whitefish

Fishtown Preservation Society

 

The few full-timers left working as commercial fishers in Michigan received good news this month amid a tumultuous year for the industry.

John Levanen / Flickr

In a scathing letter, several Michigan legislators urged the state Department of Natural Resources to renew all commercial fishing licenses and permits from 2020.

That’s after the DNR announced new restrictions that close the fishery for part of the year and limit the depth where fishers can catch whitefish to 80 feet. 

Robert Ruleau III

 

A dispute between Michigan's Department of Natural Resources and the commercial fishing industry is heading to court. 

 

The state announced it will prohibit fishing in water deeper than 80 feet and other restrictions commercial fishers say will mean the end of their livelihoods. 

T. Lawrence, Great Lakes Fishery Commission

 

The nationwide shutdown was especially ill-timed for fishers in the Great Lakes.

Amanda Holmes

This week we look into why commercial fishers in the Great Lakes have been left out of federal aid for fisheries nationwide, to the tune of $300 million. (The Great Lakes got zero.)

Samantha York / Star Line Mackinac Island Ferry

This week on Points North: Grand Traverse Bay is freezing less and less, according to historical data.

Plus, making music that sounds like melting glaciers.

Ice cover on Lake Michigan is happening less and less, and that’s why Grand Traverse Bay hasn’t frozen this year. 

The bay had already frozen out to Power Island by this time last year and the year before.

Read the full story. 

Max Johnston / Interlochen Public Radio

Ice cover on Lake Michigan is happening less and less, and that’s why Grand Traverse Bay hasn’t frozen this year. 

Noelle Riley / Interlochen Public Radio

Commercial fishers say a package of bills that cleared the Michigan House of Representatives last week will put them out of business. The bills would classify lake trout, walleye and perch as game fish, eliminating the option for a commercial harvest.

Jacques LeBlanc, a commercial fisherman from the Bay Mills Indian Community, pulls a gill net out of the ice on eastern Lake Superior.
Kaye LaFond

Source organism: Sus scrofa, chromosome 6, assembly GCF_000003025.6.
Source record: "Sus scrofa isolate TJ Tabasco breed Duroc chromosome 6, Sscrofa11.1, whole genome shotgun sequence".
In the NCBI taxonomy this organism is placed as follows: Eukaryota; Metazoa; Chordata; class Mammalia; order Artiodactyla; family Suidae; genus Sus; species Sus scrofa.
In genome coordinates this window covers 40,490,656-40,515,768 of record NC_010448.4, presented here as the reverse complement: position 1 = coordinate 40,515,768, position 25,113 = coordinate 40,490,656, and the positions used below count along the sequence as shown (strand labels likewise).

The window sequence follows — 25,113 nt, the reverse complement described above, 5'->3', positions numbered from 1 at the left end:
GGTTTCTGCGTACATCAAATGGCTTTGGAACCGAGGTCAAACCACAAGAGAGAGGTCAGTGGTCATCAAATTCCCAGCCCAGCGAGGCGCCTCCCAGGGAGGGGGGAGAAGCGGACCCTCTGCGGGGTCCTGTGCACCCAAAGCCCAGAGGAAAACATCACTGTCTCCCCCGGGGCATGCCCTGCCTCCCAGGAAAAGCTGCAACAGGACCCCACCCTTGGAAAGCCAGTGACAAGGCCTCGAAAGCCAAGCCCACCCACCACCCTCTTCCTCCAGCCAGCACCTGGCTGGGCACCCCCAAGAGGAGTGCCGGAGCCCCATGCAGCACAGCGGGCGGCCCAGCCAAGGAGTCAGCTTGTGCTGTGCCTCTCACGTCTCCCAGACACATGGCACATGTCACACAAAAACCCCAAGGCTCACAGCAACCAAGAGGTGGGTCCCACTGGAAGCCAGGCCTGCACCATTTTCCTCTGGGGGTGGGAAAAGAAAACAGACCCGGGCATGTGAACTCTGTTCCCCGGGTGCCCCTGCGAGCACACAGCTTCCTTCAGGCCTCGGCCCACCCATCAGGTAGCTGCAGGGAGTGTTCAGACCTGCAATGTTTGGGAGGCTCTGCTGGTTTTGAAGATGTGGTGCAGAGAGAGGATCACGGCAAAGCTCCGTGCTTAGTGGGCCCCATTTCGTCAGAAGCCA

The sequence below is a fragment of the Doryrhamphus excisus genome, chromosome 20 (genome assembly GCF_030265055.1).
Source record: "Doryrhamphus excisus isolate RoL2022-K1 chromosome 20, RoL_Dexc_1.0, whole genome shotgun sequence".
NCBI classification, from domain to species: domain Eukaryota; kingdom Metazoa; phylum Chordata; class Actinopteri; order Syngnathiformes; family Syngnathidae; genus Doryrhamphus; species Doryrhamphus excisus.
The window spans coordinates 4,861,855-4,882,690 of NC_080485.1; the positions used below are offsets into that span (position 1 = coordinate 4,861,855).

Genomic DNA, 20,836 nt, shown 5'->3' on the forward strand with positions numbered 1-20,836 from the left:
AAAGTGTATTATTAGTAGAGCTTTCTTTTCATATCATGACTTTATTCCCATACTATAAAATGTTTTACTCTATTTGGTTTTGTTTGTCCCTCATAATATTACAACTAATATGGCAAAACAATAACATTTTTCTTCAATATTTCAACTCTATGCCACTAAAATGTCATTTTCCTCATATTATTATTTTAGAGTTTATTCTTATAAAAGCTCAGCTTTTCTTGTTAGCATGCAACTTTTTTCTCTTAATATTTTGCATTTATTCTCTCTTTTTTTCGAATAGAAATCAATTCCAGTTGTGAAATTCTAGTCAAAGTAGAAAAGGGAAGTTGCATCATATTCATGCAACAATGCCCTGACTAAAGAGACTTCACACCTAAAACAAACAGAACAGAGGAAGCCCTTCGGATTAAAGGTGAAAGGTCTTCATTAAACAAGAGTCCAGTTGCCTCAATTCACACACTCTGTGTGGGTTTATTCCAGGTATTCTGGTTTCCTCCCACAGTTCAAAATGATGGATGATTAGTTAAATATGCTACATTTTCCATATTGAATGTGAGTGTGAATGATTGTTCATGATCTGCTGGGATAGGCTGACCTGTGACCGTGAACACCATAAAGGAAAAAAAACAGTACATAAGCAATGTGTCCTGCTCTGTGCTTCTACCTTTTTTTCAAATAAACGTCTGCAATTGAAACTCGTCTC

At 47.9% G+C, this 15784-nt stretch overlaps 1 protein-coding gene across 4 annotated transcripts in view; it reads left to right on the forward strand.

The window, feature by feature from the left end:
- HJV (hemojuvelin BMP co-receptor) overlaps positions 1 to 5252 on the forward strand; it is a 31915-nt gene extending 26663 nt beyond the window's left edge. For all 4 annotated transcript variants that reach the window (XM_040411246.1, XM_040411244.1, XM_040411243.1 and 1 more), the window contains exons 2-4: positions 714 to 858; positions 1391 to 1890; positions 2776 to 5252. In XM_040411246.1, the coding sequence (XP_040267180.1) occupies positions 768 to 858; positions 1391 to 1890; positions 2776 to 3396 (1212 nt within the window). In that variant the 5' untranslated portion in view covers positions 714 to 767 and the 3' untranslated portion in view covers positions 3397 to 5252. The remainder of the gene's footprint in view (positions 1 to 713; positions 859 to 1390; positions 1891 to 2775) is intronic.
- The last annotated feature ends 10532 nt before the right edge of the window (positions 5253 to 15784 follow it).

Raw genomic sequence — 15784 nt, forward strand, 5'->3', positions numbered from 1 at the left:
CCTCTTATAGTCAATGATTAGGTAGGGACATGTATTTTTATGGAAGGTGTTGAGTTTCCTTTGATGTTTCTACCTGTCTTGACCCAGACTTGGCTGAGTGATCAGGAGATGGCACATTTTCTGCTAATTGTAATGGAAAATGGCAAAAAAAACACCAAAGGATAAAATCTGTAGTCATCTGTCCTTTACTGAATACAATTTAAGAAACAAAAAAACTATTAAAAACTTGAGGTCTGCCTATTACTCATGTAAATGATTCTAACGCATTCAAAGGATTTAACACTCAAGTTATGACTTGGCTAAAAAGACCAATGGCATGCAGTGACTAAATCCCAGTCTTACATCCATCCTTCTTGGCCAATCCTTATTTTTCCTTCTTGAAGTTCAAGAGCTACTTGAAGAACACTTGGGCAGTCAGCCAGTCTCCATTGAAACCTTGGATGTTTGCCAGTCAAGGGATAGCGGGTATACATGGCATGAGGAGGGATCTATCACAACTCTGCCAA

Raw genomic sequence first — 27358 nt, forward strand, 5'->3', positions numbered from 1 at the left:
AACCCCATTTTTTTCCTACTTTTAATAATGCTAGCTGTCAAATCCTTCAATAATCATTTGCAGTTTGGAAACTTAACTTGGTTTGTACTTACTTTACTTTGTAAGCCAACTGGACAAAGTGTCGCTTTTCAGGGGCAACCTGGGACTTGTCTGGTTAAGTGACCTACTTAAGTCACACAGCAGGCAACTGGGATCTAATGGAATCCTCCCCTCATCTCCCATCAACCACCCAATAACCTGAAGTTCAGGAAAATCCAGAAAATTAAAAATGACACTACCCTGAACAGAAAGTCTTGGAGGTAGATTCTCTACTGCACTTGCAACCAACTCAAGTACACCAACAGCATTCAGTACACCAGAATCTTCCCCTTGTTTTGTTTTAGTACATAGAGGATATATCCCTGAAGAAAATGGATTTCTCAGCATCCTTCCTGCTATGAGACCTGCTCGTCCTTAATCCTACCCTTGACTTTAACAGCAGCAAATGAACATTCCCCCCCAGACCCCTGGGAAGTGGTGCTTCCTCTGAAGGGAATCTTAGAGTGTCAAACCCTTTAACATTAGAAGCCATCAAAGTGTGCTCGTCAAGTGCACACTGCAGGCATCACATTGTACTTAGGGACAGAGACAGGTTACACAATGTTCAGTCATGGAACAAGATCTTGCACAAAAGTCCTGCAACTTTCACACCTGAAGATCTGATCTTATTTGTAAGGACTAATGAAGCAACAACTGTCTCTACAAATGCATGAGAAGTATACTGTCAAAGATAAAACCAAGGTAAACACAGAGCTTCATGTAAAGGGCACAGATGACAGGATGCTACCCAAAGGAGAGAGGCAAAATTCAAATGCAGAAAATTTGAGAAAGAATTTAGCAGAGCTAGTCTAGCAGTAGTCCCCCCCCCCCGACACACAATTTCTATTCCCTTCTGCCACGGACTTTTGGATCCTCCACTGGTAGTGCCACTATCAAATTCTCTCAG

This week on Points North, a decline in lake whitefish is pushing tribal commercial fishermen to the northern edge of their treaty waters. Plus, we look at test results for PFAS contamination in Michigan’s public water and meet a funk band from Boyne City.


A man in coveralls bends over a hole in ice and pulls out a net.
Kaye LaFond / Interlochen Public Radio


A decline in lake whitefish is pushing some tribal commercial fishermen out of Lakes Michigan and Huron. They’re spending more time in Lake Superior, the only place they say they can still make a living. This has fishermen and scientists worried about whether whitefish populations there can withstand the extra pressure.

Colin Shea

Saturdays are for selling fish. On this Saturday, Ed and Cindi John aim to earn a week's income in only five hours.

Cindi unfolds the tables while Ed drags big, blue coolers off their truck bed. They’re filled to the brim with fish – cisco, lake trout and lake trout patties.

“We come out rain or shine,” says Cindi. “If it’s pouring rain, we’ll be here.”

 

Morgan Springer

Lake whitefish are the most important commercial fish species in Michigan. But in the last decade, state biologists say fishers are harvesting about a third of what they used to get. 

A fight is brewing over Great Lakes fish

May 4, 2017

The rules for commercial fishing in Michigan are being rewritten in Lansing. The law is old and needs to be updated. There are only 21 non-tribal businesses licensed by the state to catch fish for market. Tribes fish under their own rules.

It’s the busy time of year for commercial fishing on the Great Lakes. But the price of whitefish is about half what it was three years ago, because of problems with international trade.